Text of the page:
Who owns the energy resource information obtained under the WEEL?

(a) The WEEL must specify the ownership of any energy resource information the lessee obtains during the WEEL term.

(b) Unless otherwise specified in the WEEL, the energy resource information the lessee obtains through the leased activity becomes the property of Indian landowners at the expiration, termination, or cancellation of the WEEL or upon failure by the lessee to diligently install testing and monitoring facilities on the leased premises in accordance with § 162.517.

(c) BIA will keep confidential any information it is provided that is marked confidential or proprietary and that is exempt from public release, to the extent allowed by law.

May a lessee incorporate its WEEL analyses into its WSR lease analyses?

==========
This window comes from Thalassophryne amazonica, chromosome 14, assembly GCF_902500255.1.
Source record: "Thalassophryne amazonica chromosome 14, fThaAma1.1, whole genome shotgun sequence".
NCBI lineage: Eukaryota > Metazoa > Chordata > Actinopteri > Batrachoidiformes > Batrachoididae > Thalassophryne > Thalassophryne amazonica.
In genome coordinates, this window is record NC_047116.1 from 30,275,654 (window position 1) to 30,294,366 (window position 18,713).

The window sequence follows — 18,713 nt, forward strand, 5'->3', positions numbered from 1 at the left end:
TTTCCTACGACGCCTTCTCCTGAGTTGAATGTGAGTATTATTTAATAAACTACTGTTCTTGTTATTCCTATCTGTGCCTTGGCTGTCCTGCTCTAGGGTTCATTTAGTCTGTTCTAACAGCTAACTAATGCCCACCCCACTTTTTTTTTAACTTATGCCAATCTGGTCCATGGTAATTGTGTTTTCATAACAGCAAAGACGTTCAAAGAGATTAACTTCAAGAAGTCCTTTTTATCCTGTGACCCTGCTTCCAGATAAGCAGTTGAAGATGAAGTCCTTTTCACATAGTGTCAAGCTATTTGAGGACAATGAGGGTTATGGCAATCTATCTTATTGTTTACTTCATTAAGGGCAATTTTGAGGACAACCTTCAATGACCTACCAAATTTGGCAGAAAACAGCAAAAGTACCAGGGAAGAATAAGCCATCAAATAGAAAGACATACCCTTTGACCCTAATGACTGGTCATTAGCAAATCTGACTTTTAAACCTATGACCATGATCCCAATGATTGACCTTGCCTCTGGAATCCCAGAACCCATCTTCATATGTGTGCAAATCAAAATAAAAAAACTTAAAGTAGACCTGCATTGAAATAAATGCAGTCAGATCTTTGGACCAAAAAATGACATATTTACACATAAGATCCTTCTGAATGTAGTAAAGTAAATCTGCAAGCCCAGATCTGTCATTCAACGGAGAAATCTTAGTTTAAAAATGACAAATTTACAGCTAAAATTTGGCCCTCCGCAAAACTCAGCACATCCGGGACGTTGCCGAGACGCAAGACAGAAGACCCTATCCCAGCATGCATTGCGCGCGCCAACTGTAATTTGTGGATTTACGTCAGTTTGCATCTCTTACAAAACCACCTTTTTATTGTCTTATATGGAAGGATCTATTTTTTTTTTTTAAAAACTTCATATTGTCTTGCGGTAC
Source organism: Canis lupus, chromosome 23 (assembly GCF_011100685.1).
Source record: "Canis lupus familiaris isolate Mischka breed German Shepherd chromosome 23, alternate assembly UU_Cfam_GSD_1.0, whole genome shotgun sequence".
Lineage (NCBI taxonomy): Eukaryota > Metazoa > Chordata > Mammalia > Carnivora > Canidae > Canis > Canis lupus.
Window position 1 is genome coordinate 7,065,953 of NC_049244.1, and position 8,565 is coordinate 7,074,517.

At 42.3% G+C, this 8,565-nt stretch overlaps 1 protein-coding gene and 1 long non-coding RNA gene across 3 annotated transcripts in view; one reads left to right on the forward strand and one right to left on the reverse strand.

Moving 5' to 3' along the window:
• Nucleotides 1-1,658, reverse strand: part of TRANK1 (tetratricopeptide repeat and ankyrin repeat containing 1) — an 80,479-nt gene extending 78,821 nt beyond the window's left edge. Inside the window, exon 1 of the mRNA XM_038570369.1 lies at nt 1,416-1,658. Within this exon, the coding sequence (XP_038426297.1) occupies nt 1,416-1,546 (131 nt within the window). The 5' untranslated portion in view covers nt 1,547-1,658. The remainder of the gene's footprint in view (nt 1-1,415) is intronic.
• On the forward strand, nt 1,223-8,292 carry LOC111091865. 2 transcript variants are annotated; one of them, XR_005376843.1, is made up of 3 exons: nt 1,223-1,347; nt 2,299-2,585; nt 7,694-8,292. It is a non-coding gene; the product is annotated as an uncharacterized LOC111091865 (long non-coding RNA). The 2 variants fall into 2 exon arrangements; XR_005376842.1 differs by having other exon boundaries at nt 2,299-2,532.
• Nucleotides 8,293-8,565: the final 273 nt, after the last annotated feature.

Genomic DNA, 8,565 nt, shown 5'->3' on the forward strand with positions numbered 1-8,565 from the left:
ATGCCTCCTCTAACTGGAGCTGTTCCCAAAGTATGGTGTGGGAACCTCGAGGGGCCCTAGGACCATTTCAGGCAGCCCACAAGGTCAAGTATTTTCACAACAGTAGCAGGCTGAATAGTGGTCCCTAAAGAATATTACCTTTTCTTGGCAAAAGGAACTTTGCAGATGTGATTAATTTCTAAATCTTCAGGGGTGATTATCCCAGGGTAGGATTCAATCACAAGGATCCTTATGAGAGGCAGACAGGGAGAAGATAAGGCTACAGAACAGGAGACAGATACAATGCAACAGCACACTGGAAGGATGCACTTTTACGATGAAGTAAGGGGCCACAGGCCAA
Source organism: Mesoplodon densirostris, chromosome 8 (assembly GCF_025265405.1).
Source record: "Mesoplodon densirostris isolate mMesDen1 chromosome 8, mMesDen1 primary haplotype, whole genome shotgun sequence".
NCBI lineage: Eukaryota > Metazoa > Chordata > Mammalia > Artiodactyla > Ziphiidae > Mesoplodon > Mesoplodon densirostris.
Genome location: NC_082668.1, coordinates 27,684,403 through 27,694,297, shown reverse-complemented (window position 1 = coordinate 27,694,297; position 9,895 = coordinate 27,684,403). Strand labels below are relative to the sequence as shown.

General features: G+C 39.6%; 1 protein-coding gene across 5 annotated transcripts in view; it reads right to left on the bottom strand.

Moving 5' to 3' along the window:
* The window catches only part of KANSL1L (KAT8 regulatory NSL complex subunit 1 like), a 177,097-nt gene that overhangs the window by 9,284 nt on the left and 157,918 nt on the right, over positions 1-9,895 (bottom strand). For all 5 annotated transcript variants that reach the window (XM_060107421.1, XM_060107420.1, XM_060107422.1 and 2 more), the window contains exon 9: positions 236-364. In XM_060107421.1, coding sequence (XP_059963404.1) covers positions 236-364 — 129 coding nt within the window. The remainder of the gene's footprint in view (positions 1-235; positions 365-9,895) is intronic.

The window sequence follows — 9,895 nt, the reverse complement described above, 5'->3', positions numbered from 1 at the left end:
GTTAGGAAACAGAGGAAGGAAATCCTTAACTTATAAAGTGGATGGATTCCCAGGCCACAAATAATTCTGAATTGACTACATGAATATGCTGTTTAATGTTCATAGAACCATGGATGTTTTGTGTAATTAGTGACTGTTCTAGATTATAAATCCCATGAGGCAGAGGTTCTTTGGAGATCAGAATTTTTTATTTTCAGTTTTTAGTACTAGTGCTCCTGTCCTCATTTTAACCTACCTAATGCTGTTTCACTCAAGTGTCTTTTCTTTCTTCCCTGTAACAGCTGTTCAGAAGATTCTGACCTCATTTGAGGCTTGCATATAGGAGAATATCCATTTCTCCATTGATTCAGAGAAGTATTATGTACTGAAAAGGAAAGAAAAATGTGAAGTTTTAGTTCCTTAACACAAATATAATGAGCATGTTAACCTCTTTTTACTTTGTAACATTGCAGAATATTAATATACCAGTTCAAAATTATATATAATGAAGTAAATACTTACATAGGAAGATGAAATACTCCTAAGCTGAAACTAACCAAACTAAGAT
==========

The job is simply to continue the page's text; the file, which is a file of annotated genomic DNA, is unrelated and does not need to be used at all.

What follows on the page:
Any analyses a lessee uses to bring a WEEL activity into compliance with applicable laws, ordinances, rules, regulations under § 162.014 and any other legal requirements may be incorporated by reference, as appropriate, into the analyses of a proposed WSR lease.

May a WEEL contain an option for the lessee to enter into a WSR lease?

(a) A WEEL may provide for an option period following the expiration of the WEEL term during which the lessee and the Indian landowners may enter into a WSR lease.

(b) Our approval of a WEEL that contains an option to enter into a WSR lease does not guarantee or imply our approval of any WSR lease.

WEEL Monetary Compensation Requirements

How much compensation must be paid under a WEEL?

(a) The WEEL must state how much compensation will be paid.

(b) A WEEL must specify the date on which compensation will be due.

(c) Failure to make timely payments is a violation of the WEEL and may lead to cancellation of the WEEL.

(d) The lease compensation requirements of §§ 162.552 through 162.558 also apply to WEELs.